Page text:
The parties entered into an employment contract on July 1, 1994, and each year thereafter until Cirocco left Graham's practice. The last of these contracts, which is the one at issue here, read in pertinent part:
"XVII. Noncompetition Agreement
. . . .
"(B) . . . (ii) For a period of two (2) years after leaving the employment of [Graham] and within the geographic area measured by a radius of one hundred fifty (150) miles from each of the offices of [Graham], [Cirocco] agrees that he will not solicit business from the patients or referral sources of [Graham] with whom he came in contact as an employee of [Graham]. Upon the termination of this Agreement or upon the termination of [Cirocco's] employment with [Graham], [Graham] shall mail or distribute an announcement, advising patients currently being treated by [Cirocco] that [Cirocco] is no longer employed by [Graham] and that upon written request to [Graham] by a patient or patients, copies of the patient's records will be released to the patient. No such announcement shall be mailed or distributed by [Cirocco]. The announcement shall be sent by [Graham] within ten (10) days after [Cirocco] advises [Graham] of his new office address, but in no event shall the announcement be sent sooner than fifteen (15) days before the effective termination date of this Agreement nor later than thirty (30) days after the effective date of such termination.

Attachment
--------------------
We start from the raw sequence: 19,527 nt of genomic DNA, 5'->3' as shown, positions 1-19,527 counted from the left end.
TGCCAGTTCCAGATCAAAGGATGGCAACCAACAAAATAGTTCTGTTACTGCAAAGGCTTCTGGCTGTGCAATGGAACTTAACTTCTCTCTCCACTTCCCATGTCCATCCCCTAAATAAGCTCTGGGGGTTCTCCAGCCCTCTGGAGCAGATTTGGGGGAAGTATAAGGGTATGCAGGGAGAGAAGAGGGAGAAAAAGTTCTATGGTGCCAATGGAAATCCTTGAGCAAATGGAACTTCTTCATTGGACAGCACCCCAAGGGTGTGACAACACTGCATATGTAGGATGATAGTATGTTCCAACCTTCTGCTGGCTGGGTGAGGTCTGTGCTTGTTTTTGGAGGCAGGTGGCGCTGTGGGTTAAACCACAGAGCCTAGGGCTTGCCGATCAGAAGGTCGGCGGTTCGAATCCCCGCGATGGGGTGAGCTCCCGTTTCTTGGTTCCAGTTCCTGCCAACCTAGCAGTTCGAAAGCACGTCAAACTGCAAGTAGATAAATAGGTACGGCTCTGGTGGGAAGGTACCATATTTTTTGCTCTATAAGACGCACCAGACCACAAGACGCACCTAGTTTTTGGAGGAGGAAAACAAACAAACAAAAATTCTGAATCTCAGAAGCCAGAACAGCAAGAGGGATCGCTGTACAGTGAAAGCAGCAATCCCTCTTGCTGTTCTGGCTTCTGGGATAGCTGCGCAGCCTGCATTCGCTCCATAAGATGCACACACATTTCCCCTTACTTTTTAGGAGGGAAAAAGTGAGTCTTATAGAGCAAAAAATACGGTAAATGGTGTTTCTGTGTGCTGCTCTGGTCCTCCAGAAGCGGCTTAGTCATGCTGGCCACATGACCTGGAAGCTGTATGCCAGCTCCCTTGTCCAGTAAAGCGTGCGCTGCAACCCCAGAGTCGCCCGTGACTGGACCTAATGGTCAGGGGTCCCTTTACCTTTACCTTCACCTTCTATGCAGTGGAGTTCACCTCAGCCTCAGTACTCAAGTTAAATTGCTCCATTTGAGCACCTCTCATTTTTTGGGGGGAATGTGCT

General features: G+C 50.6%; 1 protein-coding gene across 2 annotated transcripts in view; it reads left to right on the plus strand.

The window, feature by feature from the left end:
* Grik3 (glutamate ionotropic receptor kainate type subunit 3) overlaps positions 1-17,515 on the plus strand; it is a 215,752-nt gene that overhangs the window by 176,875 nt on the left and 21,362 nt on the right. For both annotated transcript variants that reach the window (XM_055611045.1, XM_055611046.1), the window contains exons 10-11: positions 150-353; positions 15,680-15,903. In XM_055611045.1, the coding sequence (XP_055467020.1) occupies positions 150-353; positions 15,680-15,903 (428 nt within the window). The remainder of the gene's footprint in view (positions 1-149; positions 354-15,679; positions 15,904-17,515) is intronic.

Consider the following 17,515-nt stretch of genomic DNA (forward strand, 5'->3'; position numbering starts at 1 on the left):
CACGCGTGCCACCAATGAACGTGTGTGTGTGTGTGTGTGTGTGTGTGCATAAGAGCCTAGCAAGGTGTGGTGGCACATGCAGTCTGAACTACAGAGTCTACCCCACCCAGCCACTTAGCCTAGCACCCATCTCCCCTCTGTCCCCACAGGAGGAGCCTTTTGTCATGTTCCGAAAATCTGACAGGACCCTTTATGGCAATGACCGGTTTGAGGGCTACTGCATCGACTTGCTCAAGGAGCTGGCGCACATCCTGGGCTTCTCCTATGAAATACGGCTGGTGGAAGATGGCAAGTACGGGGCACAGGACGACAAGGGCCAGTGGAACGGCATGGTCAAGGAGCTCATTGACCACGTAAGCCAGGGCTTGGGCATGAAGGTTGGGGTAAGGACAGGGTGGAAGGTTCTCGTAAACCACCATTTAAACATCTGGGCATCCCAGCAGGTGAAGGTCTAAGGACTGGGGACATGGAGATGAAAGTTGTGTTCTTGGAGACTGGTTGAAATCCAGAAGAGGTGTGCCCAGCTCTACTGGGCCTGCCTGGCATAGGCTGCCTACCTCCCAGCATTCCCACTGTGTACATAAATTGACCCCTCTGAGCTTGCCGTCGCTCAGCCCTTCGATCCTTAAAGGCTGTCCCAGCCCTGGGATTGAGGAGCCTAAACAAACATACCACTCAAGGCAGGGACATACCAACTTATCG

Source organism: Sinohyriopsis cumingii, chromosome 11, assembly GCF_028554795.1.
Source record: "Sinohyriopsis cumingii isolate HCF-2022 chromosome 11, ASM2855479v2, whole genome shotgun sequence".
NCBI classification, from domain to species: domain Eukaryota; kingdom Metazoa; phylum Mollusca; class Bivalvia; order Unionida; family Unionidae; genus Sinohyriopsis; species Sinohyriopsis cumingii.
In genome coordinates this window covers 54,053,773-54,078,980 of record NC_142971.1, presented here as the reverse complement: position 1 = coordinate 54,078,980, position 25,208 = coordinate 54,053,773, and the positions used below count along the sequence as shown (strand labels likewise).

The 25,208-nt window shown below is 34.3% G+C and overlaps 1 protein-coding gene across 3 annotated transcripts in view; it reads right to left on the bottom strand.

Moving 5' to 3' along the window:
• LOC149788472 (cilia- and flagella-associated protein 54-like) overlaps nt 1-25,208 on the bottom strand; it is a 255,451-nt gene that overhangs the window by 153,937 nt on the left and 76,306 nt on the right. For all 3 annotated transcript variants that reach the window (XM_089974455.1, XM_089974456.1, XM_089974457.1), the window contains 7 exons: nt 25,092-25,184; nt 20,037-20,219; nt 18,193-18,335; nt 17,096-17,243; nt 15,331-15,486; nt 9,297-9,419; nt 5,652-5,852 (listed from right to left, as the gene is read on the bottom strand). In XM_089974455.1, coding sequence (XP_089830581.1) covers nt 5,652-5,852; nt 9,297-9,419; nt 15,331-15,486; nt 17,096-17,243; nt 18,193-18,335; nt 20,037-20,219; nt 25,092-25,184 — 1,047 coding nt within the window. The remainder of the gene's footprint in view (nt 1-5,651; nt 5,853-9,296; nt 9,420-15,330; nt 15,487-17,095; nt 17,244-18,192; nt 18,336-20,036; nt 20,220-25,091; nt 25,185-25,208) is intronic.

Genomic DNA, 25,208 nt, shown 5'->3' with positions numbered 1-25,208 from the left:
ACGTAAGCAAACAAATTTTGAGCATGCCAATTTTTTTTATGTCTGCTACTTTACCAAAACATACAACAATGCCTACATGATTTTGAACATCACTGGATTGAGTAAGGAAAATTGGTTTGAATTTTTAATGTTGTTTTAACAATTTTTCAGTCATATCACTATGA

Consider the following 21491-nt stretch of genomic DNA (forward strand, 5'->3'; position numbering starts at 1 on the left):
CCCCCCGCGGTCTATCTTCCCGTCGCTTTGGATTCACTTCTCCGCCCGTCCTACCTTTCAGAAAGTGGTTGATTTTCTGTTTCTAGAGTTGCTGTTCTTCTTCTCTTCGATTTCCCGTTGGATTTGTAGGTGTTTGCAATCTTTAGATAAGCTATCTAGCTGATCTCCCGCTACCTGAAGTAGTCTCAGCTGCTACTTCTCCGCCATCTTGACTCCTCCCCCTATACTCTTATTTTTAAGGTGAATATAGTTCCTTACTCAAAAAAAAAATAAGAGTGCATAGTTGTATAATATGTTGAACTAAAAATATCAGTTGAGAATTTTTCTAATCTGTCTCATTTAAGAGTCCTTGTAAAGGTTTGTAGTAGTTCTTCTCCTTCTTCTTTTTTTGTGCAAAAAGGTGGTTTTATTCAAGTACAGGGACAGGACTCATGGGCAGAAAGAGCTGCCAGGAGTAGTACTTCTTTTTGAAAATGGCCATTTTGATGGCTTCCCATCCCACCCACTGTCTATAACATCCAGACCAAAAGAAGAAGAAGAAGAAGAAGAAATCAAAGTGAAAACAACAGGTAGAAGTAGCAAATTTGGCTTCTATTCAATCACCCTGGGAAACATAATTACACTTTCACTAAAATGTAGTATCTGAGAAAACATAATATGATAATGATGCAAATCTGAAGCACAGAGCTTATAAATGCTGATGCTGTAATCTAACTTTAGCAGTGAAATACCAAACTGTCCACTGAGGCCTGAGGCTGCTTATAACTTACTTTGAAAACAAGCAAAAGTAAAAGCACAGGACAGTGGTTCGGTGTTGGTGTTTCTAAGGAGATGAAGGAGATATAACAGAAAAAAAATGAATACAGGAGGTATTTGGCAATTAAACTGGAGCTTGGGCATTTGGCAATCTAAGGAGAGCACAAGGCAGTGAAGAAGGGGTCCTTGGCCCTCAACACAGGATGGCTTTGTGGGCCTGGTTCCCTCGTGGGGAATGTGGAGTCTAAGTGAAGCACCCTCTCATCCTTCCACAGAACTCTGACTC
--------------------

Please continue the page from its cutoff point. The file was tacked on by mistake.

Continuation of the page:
"(C) [Cirocco] further agrees that for a period of two (2) years after leaving the employment of [Graham], [Cirocco] will not open an office within twenty-five (25) miles of the hospitals listed in the recitals of this Agreement or provide services at said hospitals.
. . . .
"(K) Notwithstanding the terms of this Noncompetition Agreement, [Cirocco] shall be allowed, without violating the terms [of this] Agreement, to accept patients, whether they are former or present patients of [Graham], that request, in writing, the services of [Cirocco]."